It would probably take a psychiatrist to explore all the varied motivations that lure people into violations of hunting and fishing laws, but I never cease to wonder after reading the "Game Warden Shorts" feature in the North Woods Call every couple of weeks at the number of convicted felons or parolees who are returned to jail after being caught in the act of keeping too many fish or poaching a deer. One would think that being already in deep trouble with the law, they would be going out of their way to avoid further suspicion or trouble.

Maybe we should chalk it up to pure stupidity. However, I think there is probably something more than that. There just seems to be some people in the world who get their kicks out of skirting the law in any way they can. Psychologists call such people "sociopaths". Others may refer to them as "scofflaws". It could be that in their minds they are protesting control of any sort. Or may just be that they believe the world owes them a living. In any case, it seems that their skirting of game laws is just a part of a general attitude towards the world or the rest of society.

However, I doubt if the majority of game law violators fall into that category. Certainly there are some who just don't see, or don't care to, beyond their desire for self-satisfaction or gratification. They want sure-fire results from the time they spend in the field, so they are quite willing to take whatever shortcuts they think they can get away with. The odd part about this behavior is that in doing so, they undercut any claim they might have had to be considered true sportsmen. The more that hunting becomes for them, like shooting fish in a barrel, the more they seem pleased with themselves, even if others shake their heads in wonder.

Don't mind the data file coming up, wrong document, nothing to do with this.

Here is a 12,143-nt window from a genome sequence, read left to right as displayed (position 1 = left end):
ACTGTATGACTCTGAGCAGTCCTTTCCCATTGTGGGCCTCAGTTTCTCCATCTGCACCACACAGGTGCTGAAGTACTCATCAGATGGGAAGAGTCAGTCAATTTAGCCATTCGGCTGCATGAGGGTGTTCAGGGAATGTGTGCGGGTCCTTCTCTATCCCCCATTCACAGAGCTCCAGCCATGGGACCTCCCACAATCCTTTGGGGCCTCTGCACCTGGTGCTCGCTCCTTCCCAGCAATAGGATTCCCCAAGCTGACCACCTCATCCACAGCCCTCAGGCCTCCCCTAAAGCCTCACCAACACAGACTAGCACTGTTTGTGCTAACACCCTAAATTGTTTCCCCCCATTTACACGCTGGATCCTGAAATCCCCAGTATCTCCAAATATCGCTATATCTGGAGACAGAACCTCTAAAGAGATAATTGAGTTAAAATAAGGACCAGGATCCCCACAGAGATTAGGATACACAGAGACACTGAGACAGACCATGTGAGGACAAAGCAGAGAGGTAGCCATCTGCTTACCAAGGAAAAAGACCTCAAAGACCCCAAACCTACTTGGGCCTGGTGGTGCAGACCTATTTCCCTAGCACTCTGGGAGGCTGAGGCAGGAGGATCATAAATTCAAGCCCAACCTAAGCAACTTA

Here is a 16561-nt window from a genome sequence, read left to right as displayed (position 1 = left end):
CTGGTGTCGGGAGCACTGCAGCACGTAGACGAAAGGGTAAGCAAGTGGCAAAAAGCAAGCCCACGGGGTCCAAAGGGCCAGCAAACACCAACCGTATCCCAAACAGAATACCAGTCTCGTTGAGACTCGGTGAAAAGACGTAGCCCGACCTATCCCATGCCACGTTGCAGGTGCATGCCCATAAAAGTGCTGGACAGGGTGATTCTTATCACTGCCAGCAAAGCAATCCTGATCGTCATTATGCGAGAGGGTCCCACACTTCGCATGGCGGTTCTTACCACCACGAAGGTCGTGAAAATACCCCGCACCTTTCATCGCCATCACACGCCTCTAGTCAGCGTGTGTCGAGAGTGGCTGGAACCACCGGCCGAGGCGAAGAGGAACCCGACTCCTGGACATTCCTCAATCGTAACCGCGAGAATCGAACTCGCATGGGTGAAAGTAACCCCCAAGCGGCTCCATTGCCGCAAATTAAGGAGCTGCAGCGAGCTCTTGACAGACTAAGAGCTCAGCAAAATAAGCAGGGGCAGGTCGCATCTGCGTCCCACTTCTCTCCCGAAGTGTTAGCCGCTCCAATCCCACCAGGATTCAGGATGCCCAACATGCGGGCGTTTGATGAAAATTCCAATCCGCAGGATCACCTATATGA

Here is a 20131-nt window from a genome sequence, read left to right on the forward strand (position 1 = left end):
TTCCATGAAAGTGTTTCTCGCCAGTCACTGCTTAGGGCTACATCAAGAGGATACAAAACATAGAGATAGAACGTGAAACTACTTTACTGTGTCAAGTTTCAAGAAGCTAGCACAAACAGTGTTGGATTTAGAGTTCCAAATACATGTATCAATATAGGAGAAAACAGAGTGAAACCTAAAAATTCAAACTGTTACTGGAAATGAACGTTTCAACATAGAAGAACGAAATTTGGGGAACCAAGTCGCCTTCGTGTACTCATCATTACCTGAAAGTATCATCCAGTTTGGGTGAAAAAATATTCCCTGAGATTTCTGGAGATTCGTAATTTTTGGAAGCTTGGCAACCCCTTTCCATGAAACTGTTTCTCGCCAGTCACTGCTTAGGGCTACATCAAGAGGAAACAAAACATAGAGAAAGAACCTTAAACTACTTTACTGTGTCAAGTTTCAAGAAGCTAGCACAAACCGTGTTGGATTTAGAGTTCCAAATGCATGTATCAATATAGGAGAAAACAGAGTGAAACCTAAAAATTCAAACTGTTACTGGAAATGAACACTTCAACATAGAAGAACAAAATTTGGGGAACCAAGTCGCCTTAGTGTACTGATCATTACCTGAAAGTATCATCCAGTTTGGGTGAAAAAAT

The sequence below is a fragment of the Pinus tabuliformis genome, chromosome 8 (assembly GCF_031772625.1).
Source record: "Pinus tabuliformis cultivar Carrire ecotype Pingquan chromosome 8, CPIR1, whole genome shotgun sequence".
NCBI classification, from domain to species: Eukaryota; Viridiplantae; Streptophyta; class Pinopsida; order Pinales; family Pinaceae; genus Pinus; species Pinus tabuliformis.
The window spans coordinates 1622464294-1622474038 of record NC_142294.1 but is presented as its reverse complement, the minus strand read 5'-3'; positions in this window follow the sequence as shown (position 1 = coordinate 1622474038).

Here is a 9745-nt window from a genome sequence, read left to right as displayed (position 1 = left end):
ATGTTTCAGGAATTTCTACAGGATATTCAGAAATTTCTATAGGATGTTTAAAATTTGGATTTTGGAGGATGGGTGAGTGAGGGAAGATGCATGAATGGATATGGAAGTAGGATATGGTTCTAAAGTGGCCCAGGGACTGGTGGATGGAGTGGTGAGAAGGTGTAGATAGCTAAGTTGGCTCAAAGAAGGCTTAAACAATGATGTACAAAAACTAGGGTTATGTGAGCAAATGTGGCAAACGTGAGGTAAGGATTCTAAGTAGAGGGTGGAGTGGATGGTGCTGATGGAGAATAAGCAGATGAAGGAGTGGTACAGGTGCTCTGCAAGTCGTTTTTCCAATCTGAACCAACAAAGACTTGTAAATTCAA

Still, beyond the types described above, I wonder if the main problem isn't that a lot of people just fail to grasp the underlying reasons or overall purpose of the laws. In many cases it may involve the protection of an endangered species. In other cases, it may involve efforts to control a disease -- like Michigan's restrictions on deer baiting in the effort to eradicate bovine TB or prevent its spread to other species. But on the other hand, some laws are enacted simply to level the playing field, so to speak, giving the general public an equal chance to harvest a publicly-owned resource like wild fish and game, rather than allowing it to become the private preserve of those who would try to keep it all for themselves. In other words, some of these laws may be, more than anything else, a curb on greed or selfishness.

All in all, it seems to me that, in the end, the adherence to hunting and fishing laws, which are sometimes called merely "penal laws" -- as distinguished from "criminal laws" -- are not without their own moral significance. If nothing else, if we can believe what the Good Book says about being trustworthy in small things being a sign of overall character, then it would seem that adherence to these laws would be a good indicator of general uprightness and good citizenship. Maybe some don't care to see themselves that way, but even so, would they in turn want their daughter to marry, much less even date, the local poacher?

R W Kropf 11/17/05